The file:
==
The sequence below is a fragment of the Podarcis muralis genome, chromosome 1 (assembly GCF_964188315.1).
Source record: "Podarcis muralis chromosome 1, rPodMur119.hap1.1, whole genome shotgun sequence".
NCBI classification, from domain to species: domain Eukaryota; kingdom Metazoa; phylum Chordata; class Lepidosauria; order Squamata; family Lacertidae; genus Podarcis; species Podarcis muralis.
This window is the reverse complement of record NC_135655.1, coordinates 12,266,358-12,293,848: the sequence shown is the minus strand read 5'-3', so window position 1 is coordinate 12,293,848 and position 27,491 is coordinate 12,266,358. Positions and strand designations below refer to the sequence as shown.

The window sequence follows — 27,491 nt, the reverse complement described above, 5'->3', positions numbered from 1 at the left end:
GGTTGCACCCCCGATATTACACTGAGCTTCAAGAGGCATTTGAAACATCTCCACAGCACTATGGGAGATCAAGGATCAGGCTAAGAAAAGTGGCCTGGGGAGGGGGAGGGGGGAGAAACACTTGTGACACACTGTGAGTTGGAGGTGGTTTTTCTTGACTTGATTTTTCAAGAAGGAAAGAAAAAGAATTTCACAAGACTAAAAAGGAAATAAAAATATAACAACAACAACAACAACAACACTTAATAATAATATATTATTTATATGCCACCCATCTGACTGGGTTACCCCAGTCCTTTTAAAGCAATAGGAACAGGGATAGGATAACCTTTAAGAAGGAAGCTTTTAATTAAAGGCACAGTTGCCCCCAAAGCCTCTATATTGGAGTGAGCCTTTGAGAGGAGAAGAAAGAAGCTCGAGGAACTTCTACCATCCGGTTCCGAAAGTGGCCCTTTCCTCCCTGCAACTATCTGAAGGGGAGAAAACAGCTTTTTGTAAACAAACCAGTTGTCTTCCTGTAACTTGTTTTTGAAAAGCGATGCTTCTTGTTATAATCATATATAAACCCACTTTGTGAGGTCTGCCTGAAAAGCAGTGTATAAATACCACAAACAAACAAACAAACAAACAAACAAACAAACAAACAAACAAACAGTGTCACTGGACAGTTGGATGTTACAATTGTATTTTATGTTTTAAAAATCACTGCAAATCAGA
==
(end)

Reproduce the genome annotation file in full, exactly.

The sequence below is a fragment of the Podarcis muralis genome, chromosome 1 (assembly GCF_964188315.1).
Source record: "Podarcis muralis chromosome 1, rPodMur119.hap1.1, whole genome shotgun sequence".
NCBI classification, from domain to species: domain Eukaryota; kingdom Metazoa; phylum Chordata; class Lepidosauria; order Squamata; family Lacertidae; genus Podarcis; species Podarcis muralis.
This window is the reverse complement of record NC_135655.1, coordinates 12,266,358-12,293,848: the sequence shown is the minus strand read 5'-3', so window position 1 is coordinate 12,293,848 and position 27,491 is coordinate 12,266,358. Positions and strand designations below refer to the sequence as shown.

The window sequence follows — 27,491 nt, the reverse complement described above, 5'->3', positions numbered from 1 at the left end:
GGTTGCACCCCCGATATTACACTGAGCTTCAAGAGGCATTTGAAACATCTCCACAGCACTATGGGAGATCAAGGATCAGGCTAAGAAAAGTGGCCTGGGGAGGGGGAGGGGGGAGAAACACTTGTGACACACTGTGAGTTGGAGGTGGTTTTTCTTGACTTGATTTTTCAAGAAGGAAAGAAAAAGAATTTCACAAGACTAAAAAGGAAATAAAAATATAACAACAACAACAACAACAACACTTAATAATAATATATTATTTATATGCCACCCATCTGACTGGGTTACCCCAGTCCTTTTAAAGCAATAGGAACAGGGATAGGATAACCTTTAAGAAGGAAGCTTTTAATTAAAGGCACAGTTGCCCCCAAAGCCTCTATATTGGAGTGAGCCTTTGAGAGGAGAAGAAAGAAGCTCGAGGAACTTCTACCATCCGGTTCCGAAAGTGGCCCTTTCCTCCCTGCAACTATCTGAAGGGGAGAAAACAGCTTTTTGTAAACAAACCAGTTGTCTTCCTGTAACTTGTTTTTGAAAAGCGATGCTTCTTGTTATAATCATATATAAACCCACTTTGTGAGGTCTGCCTGAAAAGCAGTGTATAAATACCACAAACAAACAAACAAACAAACAAACAAACAAACAAACAAACAAACAGTGTCACTGGACAGTTGGATGTTACAATTGTATTTTATGTTTTAAAAATCACTGCAAATCAGA